Son of a Thai boxing champion, Man City's new wonderkid Rico Lewis certainly packs a punch... swapping the classroom for the Champions League brought his first senior goal - but a January loan move looks the next step in 17-year-old's development

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Rico Lewis was straight back to the grind on Thursday morning, with his head in books as part of Manchester City's education programme for their scholars.

He could be forgiven for gazing out of the classroom window because life changed a few hours earlier. Not only a first professional start – in the Champions League no less – but a first senior goal as well. A prolonged standing ovation when substituted, effusive praise from Pep Guardiola. There have been worse nights.

To those around City's academy, this trajectory – even at just 17 – is no real surprise. He has captained teams throughout his journey, beginning when choosing City over Bolton Wanderers at Under-9 level after standing out with Prestwich Pythons near home in Radcliffe.

Rico Lewis scored his first Manchester City goal on his debut against Sevilla on Wednesday

Rico Lewis scored his first Manchester City goal on his debut against Sevilla on Wednesday

Rico Lewis scored his first Manchester City goal on his debut against Sevilla on Wednesday

So perhaps it should be expected that Lewis looks every bit the City full back - he has been taught the nuances of what Guardiola expects ever since the Catalan took over in 2016, absorbing them all maturely. Lewis now moves like a Guardiola clone, shifting into central midfield exactly when required and recycling possession effortlessly.

It is little wonder that Bayern Munich have been watching intently, or that other Bundesliga clubs were already interested in a January loan deal before his performance against Sevilla. 

City will begin discussing a new contract over the coming months and Guardiola, who had not seen him play before the summer tour of America, is already talking about how an impressive reliability.

'He's versatile. He suits Pep and the academy had him playing as a winger or holding midfielder too,' a City source said. 'Honestly this gets said about lot of youngsters, but this lad really wants to be a player. There is this mentality to him.'

Lewis has been taught the nuances of what Guardiola expects ever since the Catalan took over

Lewis has been taught the nuances of what Guardiola expects ever since the Catalan took over

Kevin De Bruyne noticed just that in 2019. The Belgian funds an Under-15 tournament in his name every summer in Drongen and, three years ago, spotted a diminutive defender in City blue.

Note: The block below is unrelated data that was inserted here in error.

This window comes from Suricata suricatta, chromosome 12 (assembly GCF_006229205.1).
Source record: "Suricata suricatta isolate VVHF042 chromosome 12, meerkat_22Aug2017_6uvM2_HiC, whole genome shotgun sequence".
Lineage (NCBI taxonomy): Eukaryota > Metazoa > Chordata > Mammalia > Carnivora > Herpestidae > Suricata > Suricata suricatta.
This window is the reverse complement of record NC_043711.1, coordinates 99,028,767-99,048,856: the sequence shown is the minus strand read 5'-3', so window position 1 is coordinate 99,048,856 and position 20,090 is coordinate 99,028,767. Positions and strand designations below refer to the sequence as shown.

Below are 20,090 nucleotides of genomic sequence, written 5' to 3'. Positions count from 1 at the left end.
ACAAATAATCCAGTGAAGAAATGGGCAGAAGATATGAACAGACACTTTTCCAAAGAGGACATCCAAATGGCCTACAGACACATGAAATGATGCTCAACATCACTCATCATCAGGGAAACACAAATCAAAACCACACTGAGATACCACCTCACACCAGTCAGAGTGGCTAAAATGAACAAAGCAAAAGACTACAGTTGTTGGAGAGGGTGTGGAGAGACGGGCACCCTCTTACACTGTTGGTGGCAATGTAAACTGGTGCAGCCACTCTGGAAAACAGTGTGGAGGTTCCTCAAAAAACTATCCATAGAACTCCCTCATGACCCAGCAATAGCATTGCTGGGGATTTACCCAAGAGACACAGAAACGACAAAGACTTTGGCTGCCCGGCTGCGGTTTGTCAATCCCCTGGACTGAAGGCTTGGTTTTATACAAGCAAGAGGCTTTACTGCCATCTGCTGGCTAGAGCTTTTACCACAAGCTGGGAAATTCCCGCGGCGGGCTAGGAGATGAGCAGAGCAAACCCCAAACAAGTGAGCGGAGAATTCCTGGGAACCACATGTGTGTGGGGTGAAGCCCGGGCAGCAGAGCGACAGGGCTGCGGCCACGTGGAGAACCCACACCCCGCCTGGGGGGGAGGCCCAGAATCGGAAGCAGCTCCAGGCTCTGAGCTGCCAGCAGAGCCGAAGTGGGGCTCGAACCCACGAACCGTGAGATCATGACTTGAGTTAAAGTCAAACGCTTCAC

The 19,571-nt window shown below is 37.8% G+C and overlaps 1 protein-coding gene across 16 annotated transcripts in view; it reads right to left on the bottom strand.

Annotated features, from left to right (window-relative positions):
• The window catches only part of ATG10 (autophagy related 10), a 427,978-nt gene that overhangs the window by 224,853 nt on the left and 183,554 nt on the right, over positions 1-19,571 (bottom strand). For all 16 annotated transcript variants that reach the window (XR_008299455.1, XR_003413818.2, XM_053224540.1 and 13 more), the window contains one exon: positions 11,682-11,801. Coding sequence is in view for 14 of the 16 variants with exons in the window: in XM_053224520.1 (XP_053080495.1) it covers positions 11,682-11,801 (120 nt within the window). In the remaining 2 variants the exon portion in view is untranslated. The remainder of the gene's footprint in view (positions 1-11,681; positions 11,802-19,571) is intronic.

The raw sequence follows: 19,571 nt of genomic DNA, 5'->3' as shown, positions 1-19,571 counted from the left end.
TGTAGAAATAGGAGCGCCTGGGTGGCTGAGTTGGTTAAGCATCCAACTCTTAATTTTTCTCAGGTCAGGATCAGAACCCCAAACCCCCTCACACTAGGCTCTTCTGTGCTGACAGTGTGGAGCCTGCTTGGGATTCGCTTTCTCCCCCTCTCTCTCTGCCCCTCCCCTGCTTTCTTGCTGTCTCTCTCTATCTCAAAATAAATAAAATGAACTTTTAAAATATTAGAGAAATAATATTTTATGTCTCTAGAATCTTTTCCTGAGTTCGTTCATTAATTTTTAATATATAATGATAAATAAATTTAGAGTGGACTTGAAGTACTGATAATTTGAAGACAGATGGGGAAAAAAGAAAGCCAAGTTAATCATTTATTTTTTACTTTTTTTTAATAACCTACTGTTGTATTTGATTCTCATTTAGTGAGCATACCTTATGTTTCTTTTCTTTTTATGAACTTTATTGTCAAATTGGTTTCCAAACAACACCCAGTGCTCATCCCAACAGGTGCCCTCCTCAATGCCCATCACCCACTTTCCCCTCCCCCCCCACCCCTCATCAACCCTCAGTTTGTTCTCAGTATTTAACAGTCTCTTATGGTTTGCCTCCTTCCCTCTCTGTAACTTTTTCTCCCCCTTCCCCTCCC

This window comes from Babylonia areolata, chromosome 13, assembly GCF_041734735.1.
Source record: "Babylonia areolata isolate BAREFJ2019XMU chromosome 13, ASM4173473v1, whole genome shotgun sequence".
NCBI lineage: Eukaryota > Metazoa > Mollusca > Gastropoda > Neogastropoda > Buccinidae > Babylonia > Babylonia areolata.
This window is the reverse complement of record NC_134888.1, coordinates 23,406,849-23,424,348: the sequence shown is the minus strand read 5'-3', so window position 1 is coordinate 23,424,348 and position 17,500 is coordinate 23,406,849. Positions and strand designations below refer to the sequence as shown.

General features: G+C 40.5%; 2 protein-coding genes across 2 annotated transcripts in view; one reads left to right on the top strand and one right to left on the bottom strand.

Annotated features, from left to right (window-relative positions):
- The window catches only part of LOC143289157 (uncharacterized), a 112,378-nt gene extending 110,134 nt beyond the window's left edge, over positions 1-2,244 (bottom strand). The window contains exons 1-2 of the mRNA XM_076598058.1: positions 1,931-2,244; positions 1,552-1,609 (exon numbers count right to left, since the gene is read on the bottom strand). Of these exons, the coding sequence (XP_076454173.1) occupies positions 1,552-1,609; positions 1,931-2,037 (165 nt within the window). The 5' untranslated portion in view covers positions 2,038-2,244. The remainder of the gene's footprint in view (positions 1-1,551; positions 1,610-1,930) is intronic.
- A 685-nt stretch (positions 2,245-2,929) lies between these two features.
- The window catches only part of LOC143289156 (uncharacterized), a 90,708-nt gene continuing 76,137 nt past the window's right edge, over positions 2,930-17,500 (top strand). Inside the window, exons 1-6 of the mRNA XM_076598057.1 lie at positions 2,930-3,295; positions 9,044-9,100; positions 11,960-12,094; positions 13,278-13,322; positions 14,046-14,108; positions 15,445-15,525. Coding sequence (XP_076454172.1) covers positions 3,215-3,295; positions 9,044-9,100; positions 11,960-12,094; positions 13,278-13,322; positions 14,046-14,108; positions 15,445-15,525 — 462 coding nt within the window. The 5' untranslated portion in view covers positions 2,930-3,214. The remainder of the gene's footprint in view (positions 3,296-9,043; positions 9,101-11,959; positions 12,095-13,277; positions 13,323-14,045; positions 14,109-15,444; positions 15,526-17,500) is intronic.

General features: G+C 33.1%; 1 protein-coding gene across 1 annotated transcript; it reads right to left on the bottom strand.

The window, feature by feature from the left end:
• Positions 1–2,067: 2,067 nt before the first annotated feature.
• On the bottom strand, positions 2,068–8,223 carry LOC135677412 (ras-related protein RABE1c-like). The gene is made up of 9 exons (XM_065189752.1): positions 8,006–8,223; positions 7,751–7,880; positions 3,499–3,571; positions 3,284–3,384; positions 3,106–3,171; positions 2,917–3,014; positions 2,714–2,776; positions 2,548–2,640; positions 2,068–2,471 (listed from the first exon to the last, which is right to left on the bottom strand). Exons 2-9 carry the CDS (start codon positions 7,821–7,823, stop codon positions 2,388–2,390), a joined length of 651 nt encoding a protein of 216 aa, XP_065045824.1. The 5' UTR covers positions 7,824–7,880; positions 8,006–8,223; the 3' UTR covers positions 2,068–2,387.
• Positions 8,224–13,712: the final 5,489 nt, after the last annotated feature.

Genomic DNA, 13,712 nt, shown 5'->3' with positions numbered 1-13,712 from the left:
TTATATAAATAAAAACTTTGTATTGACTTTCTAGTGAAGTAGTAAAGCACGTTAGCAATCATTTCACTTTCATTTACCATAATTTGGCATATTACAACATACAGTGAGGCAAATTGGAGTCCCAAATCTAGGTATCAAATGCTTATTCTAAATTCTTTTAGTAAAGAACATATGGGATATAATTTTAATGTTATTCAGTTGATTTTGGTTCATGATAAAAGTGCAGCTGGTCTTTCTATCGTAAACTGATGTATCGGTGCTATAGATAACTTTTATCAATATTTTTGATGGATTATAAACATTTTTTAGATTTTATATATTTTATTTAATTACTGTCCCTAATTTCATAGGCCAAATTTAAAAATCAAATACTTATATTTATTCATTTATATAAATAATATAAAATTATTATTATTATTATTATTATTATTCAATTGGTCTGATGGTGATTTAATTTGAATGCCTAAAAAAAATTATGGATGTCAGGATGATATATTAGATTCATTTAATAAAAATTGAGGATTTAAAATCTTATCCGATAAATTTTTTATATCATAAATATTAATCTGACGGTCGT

Lewis had missed a penalty in a match against Club Brugge before stepping up to convert during the subsequent shootout. 

De Bruyne later pulled a member of City staff aside in approval, saying: 'Look at his character.'

That was partially built in the Phoenix Muay Thai gym in Whitefield, owned by his father Rick Lewis, a two-time British Thai boxing champion. 

The defender spent plenty of time around that environment and those close to him believe that his agility and low centre of gravity can be traced back to the boxing background. Similar can be said of his sister, Sacha, a winger who has just signed with City's academy.

Midfielder Kevin De Bruyne noticed Lewis' quality during a tournament in 2019

Midfielder Kevin De Bruyne noticed Lewis' quality during a tournament in 2019

People around the club talk of a grounded family. His mother, Steph, accompanied Lewis to tournaments abroad and remains a respected parent around the training ground among relatives of other players. Rick was recently invited to give a talk to Under-9 parents about managing expectations of their children and the support required to see them through the academy system.

'My dad didn't force me towards things but pushed me in (certain) directions to get myself out there,' Lewis said. 

'He showed me a lot of a Muhammad Ali clips. He showed me his story and I took quite a lot from him.'

Lewis might appear slight, quick in tight spaces, but is also deceptively strong, hitting the pads with Rick to work on extra robustness from a young age. It has been noted around City's first team that Lewis can more than hold his own in challenges, despite his size. He has no qualms in going through anybody in a tackle.

Lewis is now a mainstay in first-team sessions and doesn’t play for the Under 23s anymore

Lewis is now a mainstay in first-team sessions and doesn't play for the Under 23s anymore

'Defensively he is aggressive enough. He will make mistakes, he has a lot of margin to improve but he is so good,' Guardiola said. 

'He is proving every day that he can be with us. Sometimes you think you have to buy but we have someone to be a back-up for Kyle (Walker) and Joao (Cancelo) who we can rely on. It's a dream come true and good for the economics.'

The transition up to Guardiola's group – Lewis is now a mainstay in sessions, on the team photograph and doesn't play for the Under 23s anymore – has been seamless. Phil Foden has offered significant guidance and support, with the pair sitting alongside each other in the dressing room and on the team coach.

Foden knows the importance of a senior player's help during the first few months with the superstars. It is premature to suggest another one might have arrived, but Lewis has made a strong start.

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